It’s at the top of most Americans’ bucket lists to eventually become a homeowner, and as important as that can be, most fail to achieve this in their lifetime, and the current state of the housing market isn’t exactly helping.
For most, it’s their credit rating that’s holding them back from getting a mortgage, and the banks have tightened up ever since lenders almost crashed the economy back in 2008.
Thankfully, there are dozens of different affordable housing options for low-income American out there, and the rent-to-own properties are a great choice for anyone looking to settle down in their forever home one day.
The term is fairly self-explanatory, and you’ll find that it’s not much different from a standard lease agreement, save for the fact that you’ll actually become the owner once it expires.
That being said, you’ll have to keep some things in mind when renting/purchasing these properties, and we’ll try to guide you through it to the best of our ability.
How does it work?
Before you dive in, you’ll want to know how a rent-to-own agreement works, as it can be deceptively difficult to understand if you’re new to the whole thing.
Unlike a normal rental agreement, rent-to-own homes come with an additional clause that stipulates you have to purchase the home after a certain period of time.
Some of these agreements don’t force you into buying a home, but rather, just give you the ability to do so, if you opt out of purchasing once the agreement ends, you’ll be forced to vacate the property.
On top of this, you’ll be in charge of covering all the maintenance costs, which isn’t the case for a standard rental where the landlord is usually the one tasked with this.
This means that a lot more responsibility falls on you should something break or be in need of repairs, so continue with caution.
You’ll also have to follow a set of rules the landlord defines, and even though you’re going to become the owner of the property at some point, you’re gonna have to abide by the owner’s rules until then.
Once you enter the agreement, you’ll be presented with the mandatory option fee, which is essentially what allows you to buy the property after a set amount of time has passed.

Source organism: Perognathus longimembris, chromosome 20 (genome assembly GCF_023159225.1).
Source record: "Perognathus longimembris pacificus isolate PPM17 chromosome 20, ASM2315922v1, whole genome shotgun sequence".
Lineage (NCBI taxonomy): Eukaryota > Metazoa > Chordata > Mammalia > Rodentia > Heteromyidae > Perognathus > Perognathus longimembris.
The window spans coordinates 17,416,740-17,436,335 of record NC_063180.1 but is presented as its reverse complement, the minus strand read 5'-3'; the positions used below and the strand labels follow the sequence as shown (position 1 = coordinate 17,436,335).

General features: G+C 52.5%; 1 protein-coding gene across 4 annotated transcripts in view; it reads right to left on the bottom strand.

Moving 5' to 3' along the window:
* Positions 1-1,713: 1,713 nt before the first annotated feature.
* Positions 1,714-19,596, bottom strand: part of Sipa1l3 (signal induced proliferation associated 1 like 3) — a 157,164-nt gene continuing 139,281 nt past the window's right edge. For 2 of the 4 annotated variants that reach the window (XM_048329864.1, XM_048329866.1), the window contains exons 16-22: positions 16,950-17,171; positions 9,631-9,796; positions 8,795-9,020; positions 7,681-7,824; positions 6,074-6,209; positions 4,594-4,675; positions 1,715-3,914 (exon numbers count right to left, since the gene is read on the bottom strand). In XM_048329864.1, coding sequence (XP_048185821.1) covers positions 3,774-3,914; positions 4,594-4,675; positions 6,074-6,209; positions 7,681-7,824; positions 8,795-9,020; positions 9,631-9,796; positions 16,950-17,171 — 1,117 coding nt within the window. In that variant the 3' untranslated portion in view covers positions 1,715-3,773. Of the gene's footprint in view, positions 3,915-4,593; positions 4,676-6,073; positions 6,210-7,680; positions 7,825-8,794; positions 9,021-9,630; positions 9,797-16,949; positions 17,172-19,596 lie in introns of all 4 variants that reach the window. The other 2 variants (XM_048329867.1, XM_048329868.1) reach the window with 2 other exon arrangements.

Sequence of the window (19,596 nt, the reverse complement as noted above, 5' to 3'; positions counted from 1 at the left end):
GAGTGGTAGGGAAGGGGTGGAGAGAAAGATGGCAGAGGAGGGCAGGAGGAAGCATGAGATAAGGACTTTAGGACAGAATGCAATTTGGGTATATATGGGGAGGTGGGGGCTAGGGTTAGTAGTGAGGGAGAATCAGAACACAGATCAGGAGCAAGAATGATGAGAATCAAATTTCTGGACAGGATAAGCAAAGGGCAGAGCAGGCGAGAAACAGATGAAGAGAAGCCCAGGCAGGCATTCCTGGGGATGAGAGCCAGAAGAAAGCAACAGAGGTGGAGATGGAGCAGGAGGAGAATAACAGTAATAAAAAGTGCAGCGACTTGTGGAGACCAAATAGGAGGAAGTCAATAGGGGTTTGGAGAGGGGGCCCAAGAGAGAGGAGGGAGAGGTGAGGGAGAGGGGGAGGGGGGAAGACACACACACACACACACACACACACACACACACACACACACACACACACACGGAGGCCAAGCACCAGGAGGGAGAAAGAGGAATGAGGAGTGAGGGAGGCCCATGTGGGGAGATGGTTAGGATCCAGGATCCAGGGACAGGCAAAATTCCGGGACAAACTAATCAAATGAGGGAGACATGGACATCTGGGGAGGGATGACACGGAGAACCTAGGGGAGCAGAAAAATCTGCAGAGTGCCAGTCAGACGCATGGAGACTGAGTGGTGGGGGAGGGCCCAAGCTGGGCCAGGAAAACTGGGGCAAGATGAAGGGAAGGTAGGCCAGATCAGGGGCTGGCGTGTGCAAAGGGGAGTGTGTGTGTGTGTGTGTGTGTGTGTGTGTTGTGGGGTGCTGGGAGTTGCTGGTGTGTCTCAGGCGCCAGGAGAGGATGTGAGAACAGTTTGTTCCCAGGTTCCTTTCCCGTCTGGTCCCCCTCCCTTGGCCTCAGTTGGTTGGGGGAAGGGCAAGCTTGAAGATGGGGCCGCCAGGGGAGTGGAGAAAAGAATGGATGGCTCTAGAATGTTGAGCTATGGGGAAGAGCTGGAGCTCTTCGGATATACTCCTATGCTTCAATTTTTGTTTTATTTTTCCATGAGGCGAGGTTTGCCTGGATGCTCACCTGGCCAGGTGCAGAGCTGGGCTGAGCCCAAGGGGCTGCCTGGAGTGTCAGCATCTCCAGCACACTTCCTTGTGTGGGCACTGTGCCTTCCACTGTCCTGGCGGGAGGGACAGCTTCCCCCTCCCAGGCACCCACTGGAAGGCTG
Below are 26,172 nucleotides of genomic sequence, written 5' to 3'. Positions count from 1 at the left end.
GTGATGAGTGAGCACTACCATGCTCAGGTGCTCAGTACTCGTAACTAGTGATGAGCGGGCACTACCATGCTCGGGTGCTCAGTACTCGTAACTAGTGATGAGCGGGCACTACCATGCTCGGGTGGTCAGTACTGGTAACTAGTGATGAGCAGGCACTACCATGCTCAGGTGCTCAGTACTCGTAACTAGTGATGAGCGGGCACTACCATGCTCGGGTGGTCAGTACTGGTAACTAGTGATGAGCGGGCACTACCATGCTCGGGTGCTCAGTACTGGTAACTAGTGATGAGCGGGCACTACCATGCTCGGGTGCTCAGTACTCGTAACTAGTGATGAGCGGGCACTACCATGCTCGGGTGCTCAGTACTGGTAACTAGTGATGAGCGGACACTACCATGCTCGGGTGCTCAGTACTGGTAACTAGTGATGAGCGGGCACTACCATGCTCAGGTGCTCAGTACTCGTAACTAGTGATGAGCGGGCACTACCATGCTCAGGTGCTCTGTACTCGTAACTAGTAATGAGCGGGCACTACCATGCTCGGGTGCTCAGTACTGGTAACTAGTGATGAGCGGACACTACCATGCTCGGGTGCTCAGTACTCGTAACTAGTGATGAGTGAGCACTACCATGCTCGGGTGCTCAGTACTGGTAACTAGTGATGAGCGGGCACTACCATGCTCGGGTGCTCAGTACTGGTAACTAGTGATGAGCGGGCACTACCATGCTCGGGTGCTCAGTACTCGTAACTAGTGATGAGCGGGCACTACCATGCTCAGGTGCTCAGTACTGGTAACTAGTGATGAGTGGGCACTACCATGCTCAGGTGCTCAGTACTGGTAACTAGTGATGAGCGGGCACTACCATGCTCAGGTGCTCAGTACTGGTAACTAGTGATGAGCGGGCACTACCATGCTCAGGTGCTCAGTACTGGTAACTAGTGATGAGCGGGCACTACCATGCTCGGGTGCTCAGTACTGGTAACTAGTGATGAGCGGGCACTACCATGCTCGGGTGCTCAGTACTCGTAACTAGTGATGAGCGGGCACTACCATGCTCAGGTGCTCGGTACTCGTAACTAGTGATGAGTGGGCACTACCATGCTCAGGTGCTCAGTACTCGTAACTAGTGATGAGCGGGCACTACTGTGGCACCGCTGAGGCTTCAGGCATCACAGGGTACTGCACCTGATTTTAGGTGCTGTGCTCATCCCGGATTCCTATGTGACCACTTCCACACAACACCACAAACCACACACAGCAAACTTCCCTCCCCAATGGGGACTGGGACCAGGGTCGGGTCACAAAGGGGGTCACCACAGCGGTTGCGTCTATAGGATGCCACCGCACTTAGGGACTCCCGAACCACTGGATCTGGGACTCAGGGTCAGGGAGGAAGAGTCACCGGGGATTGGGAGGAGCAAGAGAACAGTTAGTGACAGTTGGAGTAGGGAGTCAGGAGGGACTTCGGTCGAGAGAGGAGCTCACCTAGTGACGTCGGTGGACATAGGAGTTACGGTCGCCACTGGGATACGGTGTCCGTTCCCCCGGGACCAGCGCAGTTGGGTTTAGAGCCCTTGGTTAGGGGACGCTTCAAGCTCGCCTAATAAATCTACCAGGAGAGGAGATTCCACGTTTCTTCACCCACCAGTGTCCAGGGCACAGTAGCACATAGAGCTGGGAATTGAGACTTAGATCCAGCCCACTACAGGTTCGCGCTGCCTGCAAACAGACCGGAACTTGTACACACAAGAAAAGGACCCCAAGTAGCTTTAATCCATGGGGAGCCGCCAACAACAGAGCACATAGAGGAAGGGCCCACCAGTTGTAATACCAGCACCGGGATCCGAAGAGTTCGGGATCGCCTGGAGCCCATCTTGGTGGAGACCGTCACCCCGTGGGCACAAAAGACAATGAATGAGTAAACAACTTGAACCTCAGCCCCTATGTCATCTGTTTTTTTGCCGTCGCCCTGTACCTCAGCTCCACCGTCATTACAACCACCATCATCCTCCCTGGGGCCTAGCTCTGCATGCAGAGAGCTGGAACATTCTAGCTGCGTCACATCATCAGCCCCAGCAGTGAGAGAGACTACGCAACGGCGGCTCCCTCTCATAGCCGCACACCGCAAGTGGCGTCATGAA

This fee is non-refundable and will amount to anywhere between 2% and 7.5% of the property’s purchase price.
If you do choose to proceed with the purchase upon expiration of the agreement, this amount will be put towards the purchase price of the home or the closing costs, whereas pulling out of the purchase will lose you the money you’ve invested.
This is a form of incentive to actually buy the property, as you’ll be losing a fair amount of money by opting out.
You may also find that rent is significantly pricier for rent-to-own homes, and that’s because a portion of the amount you’ll be paying can be credited toward the purchase price.
This allows you to pay off a portion of the home long before you’re in the position to actually buy it, making the expense much less of a burden on your finances than it would normally be.
The amount that’ll be credited to the purchase price is highly negotiable, and you’ll determine it with your landlord upon signing the rental agreement.
It’s important to note that this amount, much like the option fee, is also non-refundable, giving you even more incentive to go through with the purchase rather than losing yourself tens of thousands of dollars of your hard-earned money.
Things to avoid
While these agreements can be highly beneficial to some, they can also completely ruin your finances if you’re entering one unprepared or if you overestimated your purchasing power several years into the future.
A lease option and a lease purchase are two very different things, and you should clarify whether the agreement is for one or the other with the landlord before signing, as you’ll be risking having legal action taken against you if you pull out of purchasing after signing a lease purchase.
You should also make sure that the landlord is the legal owner of the property and that their mortgage payments have been paid off, as you could lose out on all the money you’ve contributed towards the home if they fall behind on their payments or default on their loan.
Finally, you should hire a professional home inspector to assess the property’s value, as any repairs on the property will become your responsibility from the moment you sign the lease, and you won’t want to be dealing with that right off the bat, especially if the home’s current condition was caused by the previous renters.